Securing an Ubuntu 14.04 Server with Fail2Ban

Securing an Ubuntu 14.04 Server with Fail2Ban

When it comes to securing a server from malicious bruteforcers, Fail2Ban is an extremely powerful tool and my goto application on every server I setup. While that position was once held by denyhosts, as of Ubuntu 14.04, denyhosts is no longer in the official ubuntu repo and so is recommend that it no longer be used… Before we get into how to configure Fail2Ban, lets take a look at how it works….

Fail2Ban works by constantly scanning your log files and takes predetermined actions based on what is set in its configuration file. For example, we can set Fail2Ban to ban the IP Address of anyone who tries and fails to login 3 or more times. To do this, every few seconds, Fail2Ban will scan the server’s access log and keep and record of every failed attempt. When the limit of 3 is reached, it will immedieately set a rule in the built in iptables firewall for said ip address, effectively rejecting it from all further communication with the server.

Step 1 – Installing Fail2Ban

To install fail2ban we need to run 3 commands, the first to update our apt-cache, the second to upgrade any old packages in our system and the third to install Fail2Ban itself

apt-get update
apt-get upgrade
apt-get install fail2ban

Now that it is installed let us make a copy of the configuration file (so that the original can serve as a template in the future) and open it in our editor of preference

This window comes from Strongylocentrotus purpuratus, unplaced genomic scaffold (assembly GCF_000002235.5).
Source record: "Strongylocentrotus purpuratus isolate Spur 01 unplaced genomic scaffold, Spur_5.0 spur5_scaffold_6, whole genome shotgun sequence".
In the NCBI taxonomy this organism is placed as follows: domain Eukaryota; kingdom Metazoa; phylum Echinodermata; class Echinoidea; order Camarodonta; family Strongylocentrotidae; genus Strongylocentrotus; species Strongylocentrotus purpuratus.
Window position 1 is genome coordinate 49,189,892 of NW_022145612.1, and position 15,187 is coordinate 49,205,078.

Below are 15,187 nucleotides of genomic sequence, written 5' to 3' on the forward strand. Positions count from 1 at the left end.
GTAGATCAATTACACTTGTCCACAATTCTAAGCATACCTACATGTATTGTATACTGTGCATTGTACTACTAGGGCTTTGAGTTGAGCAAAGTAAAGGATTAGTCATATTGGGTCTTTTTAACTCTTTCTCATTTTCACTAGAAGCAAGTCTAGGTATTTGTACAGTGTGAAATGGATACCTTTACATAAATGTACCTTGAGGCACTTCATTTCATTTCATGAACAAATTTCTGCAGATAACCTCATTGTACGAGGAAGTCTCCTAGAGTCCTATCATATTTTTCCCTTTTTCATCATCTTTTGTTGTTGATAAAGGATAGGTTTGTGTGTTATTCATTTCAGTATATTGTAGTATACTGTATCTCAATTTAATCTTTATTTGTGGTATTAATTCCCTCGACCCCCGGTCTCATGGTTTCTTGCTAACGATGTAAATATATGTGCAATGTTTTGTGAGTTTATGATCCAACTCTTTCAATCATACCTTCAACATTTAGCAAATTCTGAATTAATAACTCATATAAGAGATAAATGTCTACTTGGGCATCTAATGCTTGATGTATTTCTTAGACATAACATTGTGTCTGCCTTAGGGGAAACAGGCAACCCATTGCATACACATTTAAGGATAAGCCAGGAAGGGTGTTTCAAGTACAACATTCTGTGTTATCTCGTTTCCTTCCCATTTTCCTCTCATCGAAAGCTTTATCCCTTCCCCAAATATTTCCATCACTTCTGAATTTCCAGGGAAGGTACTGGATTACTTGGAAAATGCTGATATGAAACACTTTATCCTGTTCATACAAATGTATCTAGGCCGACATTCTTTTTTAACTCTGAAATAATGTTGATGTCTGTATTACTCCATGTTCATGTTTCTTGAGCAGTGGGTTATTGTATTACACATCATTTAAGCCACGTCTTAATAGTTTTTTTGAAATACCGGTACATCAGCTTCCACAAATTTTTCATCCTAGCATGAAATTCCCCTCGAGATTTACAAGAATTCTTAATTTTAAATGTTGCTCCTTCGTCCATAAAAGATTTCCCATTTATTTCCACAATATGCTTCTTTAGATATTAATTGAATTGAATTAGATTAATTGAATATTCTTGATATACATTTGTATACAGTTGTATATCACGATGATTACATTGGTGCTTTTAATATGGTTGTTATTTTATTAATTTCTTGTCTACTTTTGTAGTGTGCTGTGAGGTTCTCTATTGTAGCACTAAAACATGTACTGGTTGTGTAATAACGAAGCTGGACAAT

Step 2 – Configure Fail2Ban

cd /etc/fail2ban/
cp jail.conf jail.local && nano jail.local

By default fail2ban comes preconfigured with a great set of options so we will only be making a few changes. I also highly recommend you read though the config file to see what fail2ban is capable of in case you wish to tweak it more in the future.

Find and change in the open config file to match the following

# add your ip to exceptions list so you dont accidentally lock youself out
ignoreip = 127.0.0.1/8 192.168.1.2
#increase bantimee to an hour
bantime = 3600
.....
[ssh]
enabled = true
port = 4444 ; If you are using a custom ssh port, change this to your chosen port
filter = sshd
logpath = /var/log/auth.log
maxretry = 6

Remember, ctrl + x to close file, and Y to save

Step 3 – Apply Changes

We finish up by restartting the fail2ban service so that our changes come into effect

service fail2ban restart

Final Notes: fail2ban consists of alot more features such as sending an email whenever an ip is banned or using custom iptable templates but those (once again, in my opinion) are not necessary as the preset config is, for the average server, near perfect.

Now that your server is secure let us move on to Setting up a LAMP Server or a LEMP Server on Ubuntu/Debian.

This Post Has One Comment

  1. Nice, direct and simple ty.

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